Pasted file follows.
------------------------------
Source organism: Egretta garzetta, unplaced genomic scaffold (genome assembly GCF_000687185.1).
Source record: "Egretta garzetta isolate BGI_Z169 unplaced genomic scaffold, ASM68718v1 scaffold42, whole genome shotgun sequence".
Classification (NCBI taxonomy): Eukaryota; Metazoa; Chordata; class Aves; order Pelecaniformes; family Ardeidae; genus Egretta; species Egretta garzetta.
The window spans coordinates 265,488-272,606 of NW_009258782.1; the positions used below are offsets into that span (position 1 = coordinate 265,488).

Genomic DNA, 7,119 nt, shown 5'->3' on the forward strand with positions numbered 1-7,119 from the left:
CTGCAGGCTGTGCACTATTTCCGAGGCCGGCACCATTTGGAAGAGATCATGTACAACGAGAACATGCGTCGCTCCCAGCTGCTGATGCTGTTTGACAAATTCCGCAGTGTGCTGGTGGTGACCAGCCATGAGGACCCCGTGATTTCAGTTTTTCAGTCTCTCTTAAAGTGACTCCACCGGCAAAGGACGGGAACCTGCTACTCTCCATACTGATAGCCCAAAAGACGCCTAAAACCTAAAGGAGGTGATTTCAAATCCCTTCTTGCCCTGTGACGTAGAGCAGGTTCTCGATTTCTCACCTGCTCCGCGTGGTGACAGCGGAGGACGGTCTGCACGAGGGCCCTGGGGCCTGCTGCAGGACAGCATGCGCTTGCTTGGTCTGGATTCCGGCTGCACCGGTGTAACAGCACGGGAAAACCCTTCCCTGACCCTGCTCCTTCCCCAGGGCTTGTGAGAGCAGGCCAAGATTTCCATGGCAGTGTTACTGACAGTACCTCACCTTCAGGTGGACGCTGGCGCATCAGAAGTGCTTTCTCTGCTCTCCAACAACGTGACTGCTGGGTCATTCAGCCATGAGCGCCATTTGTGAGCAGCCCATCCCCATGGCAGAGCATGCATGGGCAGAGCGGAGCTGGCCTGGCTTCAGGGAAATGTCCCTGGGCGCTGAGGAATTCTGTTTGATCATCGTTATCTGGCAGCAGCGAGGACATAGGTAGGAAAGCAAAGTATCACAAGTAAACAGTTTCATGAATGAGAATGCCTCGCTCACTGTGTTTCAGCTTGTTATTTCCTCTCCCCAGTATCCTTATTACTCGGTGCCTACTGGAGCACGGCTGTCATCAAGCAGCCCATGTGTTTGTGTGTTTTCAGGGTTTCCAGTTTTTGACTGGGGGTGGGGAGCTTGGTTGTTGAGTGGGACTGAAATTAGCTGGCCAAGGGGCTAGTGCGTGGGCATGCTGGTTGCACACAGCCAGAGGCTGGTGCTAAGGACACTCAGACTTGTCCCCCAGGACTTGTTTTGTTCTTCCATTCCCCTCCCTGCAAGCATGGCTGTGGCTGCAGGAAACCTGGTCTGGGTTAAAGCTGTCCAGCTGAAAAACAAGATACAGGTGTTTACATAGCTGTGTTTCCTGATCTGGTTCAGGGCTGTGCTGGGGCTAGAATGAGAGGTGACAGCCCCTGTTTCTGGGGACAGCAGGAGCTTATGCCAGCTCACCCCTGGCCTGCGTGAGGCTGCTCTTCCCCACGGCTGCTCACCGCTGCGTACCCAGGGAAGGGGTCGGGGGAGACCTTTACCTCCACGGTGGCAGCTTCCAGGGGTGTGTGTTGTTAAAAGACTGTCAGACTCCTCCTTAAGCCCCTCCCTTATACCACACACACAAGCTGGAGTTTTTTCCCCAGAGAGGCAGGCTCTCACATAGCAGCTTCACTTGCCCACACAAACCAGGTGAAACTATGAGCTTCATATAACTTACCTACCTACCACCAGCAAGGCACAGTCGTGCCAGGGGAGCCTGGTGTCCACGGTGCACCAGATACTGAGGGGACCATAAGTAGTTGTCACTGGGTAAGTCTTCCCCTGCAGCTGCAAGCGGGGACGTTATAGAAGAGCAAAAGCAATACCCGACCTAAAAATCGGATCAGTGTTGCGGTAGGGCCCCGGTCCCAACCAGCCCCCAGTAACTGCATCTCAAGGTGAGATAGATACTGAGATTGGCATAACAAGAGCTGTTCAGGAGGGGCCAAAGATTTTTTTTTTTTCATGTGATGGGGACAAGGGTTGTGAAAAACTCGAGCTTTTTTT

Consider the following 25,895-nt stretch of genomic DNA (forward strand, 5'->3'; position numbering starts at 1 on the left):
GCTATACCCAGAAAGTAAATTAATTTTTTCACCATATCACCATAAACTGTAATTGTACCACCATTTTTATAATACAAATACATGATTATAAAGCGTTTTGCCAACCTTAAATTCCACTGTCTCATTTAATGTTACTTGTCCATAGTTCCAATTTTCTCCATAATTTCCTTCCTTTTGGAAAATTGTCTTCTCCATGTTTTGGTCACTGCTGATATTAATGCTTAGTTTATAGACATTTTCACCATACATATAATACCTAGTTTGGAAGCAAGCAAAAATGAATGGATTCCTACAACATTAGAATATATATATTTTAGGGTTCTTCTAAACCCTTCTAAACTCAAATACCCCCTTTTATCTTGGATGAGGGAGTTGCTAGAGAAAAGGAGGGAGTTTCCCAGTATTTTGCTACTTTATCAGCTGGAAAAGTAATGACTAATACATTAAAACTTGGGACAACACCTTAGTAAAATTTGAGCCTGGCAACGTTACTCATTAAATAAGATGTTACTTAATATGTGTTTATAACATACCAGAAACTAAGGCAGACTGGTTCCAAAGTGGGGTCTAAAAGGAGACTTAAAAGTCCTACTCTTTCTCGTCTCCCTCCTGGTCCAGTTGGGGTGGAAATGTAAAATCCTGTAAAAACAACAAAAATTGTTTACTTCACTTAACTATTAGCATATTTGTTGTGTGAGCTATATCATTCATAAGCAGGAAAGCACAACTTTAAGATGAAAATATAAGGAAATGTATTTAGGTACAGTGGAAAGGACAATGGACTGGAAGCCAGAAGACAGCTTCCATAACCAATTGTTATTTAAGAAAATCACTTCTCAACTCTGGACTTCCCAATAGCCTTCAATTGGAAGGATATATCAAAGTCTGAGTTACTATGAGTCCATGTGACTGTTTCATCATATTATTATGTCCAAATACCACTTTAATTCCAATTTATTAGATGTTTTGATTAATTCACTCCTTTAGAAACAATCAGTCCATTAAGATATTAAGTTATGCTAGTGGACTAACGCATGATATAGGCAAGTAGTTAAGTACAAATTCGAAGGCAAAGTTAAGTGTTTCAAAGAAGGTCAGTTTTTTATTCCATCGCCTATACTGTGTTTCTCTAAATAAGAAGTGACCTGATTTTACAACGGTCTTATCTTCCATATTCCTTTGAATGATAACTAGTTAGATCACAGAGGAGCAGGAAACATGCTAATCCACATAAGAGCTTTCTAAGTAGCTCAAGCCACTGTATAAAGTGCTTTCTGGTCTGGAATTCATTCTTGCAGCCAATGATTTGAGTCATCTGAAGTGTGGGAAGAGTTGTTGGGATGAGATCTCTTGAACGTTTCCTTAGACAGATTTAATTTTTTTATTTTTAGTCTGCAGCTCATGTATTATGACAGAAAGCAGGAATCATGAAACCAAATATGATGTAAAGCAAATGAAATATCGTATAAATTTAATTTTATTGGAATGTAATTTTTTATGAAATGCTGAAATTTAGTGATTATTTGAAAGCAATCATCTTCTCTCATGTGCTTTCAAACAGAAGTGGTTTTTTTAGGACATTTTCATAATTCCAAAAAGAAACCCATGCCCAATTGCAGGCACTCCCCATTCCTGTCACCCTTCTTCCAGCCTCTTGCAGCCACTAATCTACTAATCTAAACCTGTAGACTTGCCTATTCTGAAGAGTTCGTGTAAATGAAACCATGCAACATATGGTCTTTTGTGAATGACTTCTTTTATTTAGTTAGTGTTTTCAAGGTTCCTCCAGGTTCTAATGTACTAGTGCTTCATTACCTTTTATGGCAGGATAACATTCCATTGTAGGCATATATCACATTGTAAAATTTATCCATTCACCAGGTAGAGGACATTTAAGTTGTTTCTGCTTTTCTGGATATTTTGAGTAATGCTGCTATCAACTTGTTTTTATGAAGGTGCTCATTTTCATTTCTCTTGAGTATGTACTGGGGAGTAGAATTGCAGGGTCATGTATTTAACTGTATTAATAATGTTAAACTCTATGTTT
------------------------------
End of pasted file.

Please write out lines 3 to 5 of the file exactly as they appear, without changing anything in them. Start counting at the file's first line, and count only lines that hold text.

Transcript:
Classification (NCBI taxonomy): Eukaryota; Metazoa; Chordata; class Aves; order Pelecaniformes; family Ardeidae; genus Egretta; species Egretta garzetta.
The window spans coordinates 265,488-272,606 of NW_009258782.1; the positions used below are offsets into that span (position 1 = coordinate 265,488).

Genomic DNA, 7,119 nt, shown 5'->3' on the forward strand with positions numbered 1-7,119 from the left: